Wednesday, February 15, 2006

Yeah butt, no butt

There’s no shortage of irony in the fact that smokers are set to become an endangered species by 2007. MPs voted yesterday to ban smoking in all ‘enclosed areas’, excluding private homes, residential care homes, hospitals, prisons and hotel bedrooms.

Thank you, oh mighty government, for not banning smoking in the confines of my own property! How magnanimous of you!

I’m in two minds about this subject. On the one hand, I understand the argument that people should be protected from smoking in their workplace and that, generally speaking, smoking should be discouraged wherever possible. Smokers (and I am one, on and off) are deluding themselves if they think that they have a ‘right’ to smoke – a nonsensical proposition, entirely negated by the ‘right’ of non-smokers not to have to share the secondary effects of their indulgence. You don’t have the ‘right’ to smoke any more than you have the ‘right’ to drink vinegar, cut off your own ears or nail your feet to the ground. These are all choices, not rights. Smoking, however, is a choice that has a deleterious effect on others, which creates an immediate conflict of interest. Speaking as someone who smokes but really wishes he didn’t, it’s probably a good thing that there’s one less place for me to do so now.

Then again, what we’ve got here is yet another example of our government treating its citizens (although technically we’re ‘subjects’, but that’s another rant for another time) like children. It’s the return of the ‘wagging finger’ government, which always knows best, making our decisions for us, which I find particularly nauseating as a liberal. Yes, this will benefit the health of people who work in bars and clubs. But again, these people are quite capable of making an informed choice whether to work in smoke-filled environments or not. Just as claustrophobics would probably not elect to work in a submarine, or people with a fear of heights would decide not to take that wire-walking job at the circus - if you don’t want to work in a smoky bar or restaurant, you don’t have to. And, if you’re a customer, you don’t have to frequent the establishment either. Surely individual choice is preferable to universal legislation?

So there you have it: two equally conflicting arguments and no actual decisive opinion. Maybe I should enter politics myself - I clearly have a thorough understanding of doublethink. And seeing as our government so often resembles Big Brother (see also the result on ID cards this week – I’ll be talking about this at some point soon too) this seems somehow appropriate.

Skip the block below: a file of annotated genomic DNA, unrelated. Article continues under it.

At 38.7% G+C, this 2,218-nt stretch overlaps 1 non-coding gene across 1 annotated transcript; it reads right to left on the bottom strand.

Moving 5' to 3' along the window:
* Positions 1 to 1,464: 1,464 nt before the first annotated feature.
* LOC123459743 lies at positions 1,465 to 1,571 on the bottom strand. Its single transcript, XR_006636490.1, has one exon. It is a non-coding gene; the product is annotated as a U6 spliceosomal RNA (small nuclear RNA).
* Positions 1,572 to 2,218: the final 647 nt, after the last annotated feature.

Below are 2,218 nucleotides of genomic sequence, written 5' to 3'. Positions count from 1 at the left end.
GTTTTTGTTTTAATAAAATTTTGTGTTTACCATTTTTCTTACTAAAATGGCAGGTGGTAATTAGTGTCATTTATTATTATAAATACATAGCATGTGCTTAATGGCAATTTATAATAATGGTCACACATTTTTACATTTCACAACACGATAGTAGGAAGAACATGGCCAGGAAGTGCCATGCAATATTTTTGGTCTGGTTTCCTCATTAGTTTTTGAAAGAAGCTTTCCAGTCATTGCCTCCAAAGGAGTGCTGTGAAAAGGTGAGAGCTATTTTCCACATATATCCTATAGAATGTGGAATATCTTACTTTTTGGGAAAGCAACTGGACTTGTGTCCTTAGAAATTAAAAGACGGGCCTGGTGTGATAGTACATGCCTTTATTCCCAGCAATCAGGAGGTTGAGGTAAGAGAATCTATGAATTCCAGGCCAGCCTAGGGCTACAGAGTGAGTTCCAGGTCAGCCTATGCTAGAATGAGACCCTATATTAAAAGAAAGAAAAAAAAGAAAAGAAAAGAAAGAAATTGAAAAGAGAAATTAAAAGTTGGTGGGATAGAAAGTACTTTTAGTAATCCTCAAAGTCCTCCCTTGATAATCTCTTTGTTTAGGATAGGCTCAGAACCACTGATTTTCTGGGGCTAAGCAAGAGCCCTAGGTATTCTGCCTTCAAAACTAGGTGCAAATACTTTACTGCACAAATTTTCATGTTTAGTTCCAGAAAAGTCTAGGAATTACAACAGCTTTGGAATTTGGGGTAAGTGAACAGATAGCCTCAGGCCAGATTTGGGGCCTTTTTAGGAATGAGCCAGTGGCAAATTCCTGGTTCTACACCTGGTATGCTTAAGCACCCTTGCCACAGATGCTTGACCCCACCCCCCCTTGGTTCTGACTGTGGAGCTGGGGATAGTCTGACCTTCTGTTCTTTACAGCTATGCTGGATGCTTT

8 comments:

Geoff Champagne said...

As another, casual 'cigarette and a pint' smoker, I for one will not be venturing outside the pub late on a Saturday night, freezing my Bensons off whilst I have a smoke, therefore I'm all for it. I was disappointed to hear though that they intend to ban it during the summer months. Why not at least wait until January when everyone's trying to give up anyway?

Laura said...

I'm all for it, but on a totally selfish basis. The only place I smoke now is in the pub. I've stopped at home, at work, in the car etc. Bring on the ban. Although, perhaps legislation could allow for "smoking pubs" where staff can choose to work there but could also choose to work in non smoking pubs too. Like you say CS. It's about choice non?

Citizen Sane said...

I agree with Geoff. Having the law come into affect on 1st Jan would be ideal as it would dovetail perfectly with all of us who give up after Christmas but crumble as soon as we go out for a beer.

It should be about choice Laura, but our government prefers outright banning to accommodating choice.

H said...

Bizarrely - a word against choice!

Choice, as an argument, is the retreat of any progressive liberal who has to choose between being progressive and being liberal and thinks it is ok to choose being liberal and hope that progress will sort itself out. Clearly we all recognise smoking is a huge threat to human health. So is murder. we don't say that people have the right to choose whether they should murder people. We have laws which limit people's freedoms for the greater good we don't think twice about them. You are not allowed to have sexual relations with minors, even if those minors CHOOSE to have sex with you. Choice is not always the answer. Yes, people can choose not to work in a smoky environment, but then you are actually encouraging some people to put their finances before their health, and then in the end your taxes go to pay for that person's emphysema - why can't I choose that my taxes will not pay for the idiot choices of others? Sometimes, without being nannies, government's job is to promote the public good. This is just one of those times.

mAc Chaos said...

Clearly we all recognise smoking is a huge threat to human health. So is murder. we don't say that people have the right to choose whether they should murder people.

Abortion comes to mind...

ph said...

I am also have contradictory views on this particular bill.
However this ban seems to be just another in a long list of bans this government has adopted. The problem is that laws that are introduced without popular support (and by popular I mean acclaimed by those it effects) you are wasting your time.
We have seen too many banning laws that are not policed, not accepted and ultimately make the law and the government look stupid.

tafka PP said...

Fabulous title to this post, btw.

mAc Chaos said...

I found this a relevant article in light of the smoking ban.